A person lying on a counter

The one where Piglet ends up in resus

March 21, 2018

Every now and again life has a habit of jumping up and slapping you in the face. As I published my #LittleLoves post past week I had just enjoyed a morning in London with Tigger and Piglet. With Piglet not 100% but looking as though she was on the mend following her throat infection.

A little boy standing in front of a toy

Fast forward to tea time and a call to our GP with concerns over her breathing. Given that the surgery was about to close he advised me to take her up to the A&E department at our local hospital. Although I thought that this was a pain in the bum I knew it would be easier than waiting for the out of hours GPs to clock on and get round to calling me back.

I checked her in at reception and wait around an hour to be seen which was surprisingly quick given the five hour time waiting time written on the whiteboard in the waiting area. We were taken through to triage for her observations to be taken and it was clear straightaway that they weren’t happy with her condition.

With her observation scores much higher than they should be. ‘Everything is OK, but we’ll pop her through to resus just so she can be seen quicker’, I was informed by the triage nurse. Having worked for the NHS and seen the MEWS scoring on her chart I know that they were attempting to not alarm me. This was fine until I heard the call put out for the paediatric resus team put out for her.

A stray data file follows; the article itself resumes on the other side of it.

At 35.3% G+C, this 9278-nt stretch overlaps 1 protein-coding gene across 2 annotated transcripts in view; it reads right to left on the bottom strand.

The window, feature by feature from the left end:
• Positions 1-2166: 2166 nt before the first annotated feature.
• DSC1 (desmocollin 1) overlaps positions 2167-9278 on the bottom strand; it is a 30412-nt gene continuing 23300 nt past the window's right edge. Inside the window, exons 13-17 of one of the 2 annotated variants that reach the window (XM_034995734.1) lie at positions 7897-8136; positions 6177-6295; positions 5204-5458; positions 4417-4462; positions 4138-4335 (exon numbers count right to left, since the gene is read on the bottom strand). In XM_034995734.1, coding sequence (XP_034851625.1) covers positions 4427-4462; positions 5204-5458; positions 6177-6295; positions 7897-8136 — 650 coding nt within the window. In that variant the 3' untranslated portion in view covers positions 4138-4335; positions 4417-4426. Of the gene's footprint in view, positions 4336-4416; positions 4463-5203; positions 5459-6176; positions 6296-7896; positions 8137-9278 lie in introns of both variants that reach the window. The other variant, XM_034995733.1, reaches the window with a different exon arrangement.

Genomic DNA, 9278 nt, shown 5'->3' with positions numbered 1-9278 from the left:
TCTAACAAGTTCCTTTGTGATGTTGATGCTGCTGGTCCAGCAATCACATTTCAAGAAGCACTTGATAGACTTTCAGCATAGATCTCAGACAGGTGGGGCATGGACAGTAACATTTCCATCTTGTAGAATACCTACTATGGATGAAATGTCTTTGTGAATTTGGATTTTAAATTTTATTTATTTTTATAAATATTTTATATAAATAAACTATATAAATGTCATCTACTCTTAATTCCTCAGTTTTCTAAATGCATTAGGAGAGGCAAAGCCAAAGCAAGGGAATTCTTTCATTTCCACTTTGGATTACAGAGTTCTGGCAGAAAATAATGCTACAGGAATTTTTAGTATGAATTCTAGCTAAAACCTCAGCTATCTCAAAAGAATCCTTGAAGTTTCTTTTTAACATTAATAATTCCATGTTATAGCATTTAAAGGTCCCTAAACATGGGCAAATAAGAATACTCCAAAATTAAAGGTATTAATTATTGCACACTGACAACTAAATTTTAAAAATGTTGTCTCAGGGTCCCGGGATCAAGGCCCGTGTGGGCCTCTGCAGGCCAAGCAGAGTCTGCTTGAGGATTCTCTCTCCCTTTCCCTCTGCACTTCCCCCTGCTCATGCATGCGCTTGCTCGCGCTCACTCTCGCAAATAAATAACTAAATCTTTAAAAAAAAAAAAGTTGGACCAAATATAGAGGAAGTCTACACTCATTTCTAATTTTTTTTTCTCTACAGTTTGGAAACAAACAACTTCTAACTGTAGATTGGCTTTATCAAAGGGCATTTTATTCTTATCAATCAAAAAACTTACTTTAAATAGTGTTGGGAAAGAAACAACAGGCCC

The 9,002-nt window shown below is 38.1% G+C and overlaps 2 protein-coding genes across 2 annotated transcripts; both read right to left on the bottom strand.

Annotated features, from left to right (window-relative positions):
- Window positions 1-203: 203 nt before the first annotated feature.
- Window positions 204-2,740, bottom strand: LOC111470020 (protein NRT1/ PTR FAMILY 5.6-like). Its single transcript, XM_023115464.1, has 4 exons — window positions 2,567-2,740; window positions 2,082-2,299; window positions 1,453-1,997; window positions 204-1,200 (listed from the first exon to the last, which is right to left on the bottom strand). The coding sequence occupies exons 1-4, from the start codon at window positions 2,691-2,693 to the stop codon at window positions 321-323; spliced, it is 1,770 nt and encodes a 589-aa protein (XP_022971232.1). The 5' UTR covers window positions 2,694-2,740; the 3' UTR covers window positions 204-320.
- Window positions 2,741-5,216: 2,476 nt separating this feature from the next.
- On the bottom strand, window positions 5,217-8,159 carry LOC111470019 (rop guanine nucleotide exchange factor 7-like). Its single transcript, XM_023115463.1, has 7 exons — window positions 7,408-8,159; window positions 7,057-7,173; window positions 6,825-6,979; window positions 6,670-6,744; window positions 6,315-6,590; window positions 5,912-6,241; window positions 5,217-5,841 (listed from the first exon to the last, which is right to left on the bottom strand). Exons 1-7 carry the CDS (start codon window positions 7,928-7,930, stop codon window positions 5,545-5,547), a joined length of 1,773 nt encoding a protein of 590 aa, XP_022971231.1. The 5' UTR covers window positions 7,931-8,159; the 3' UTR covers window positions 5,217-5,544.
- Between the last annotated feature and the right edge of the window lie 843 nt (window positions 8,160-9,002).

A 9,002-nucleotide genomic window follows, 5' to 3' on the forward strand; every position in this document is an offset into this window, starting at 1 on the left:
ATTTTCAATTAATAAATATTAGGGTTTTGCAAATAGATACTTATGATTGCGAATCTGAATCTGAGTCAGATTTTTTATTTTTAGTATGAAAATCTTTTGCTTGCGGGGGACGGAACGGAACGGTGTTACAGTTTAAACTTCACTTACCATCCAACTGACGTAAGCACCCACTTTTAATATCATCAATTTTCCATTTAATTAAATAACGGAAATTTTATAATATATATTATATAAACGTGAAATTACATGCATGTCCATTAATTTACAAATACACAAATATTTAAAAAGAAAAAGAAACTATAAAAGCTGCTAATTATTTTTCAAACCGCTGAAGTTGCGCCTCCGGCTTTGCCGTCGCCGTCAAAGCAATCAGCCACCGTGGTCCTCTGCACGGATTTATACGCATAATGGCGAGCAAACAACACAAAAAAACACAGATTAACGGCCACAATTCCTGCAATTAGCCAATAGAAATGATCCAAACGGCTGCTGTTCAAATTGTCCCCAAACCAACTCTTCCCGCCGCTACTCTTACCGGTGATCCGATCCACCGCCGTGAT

A little girl eating a hot dog

Placing her on the bed from her pushchair. Dressed in on her nappy with her trusty purple muslin in hand she looked so fragile. A flurry of medical teams came to access her. To help understand why her temperature had raised to 40.8C. Her heart rate hitting 230+ beats per minute and respirations fast and shallow.

I watched helpless as the prodded and probed at her. Looking as though I was taking it all in my stride – when really I was a bag of nerves. Knowing that wasn’t what she needed. She needed me to be strong, to hold her hand and brush the hair from her face.

Hours of tests, observations and medications happened in a blur. Thankfully a change in antibiotics, pain relief and oxygen allowed us to be moved from resus to the children’s assessment unit. Slowly her heart rate returned to a more acceptable level. She began to be able to rest enough to fall asleep. With a few hours rest and armed with the new antibiotics we were allowed to come home.

A person lying on a counter

An anxious time for both of us and all the family but thankfully she is on the mend. And I know what signs to look out for when she is starting to deteriorate.

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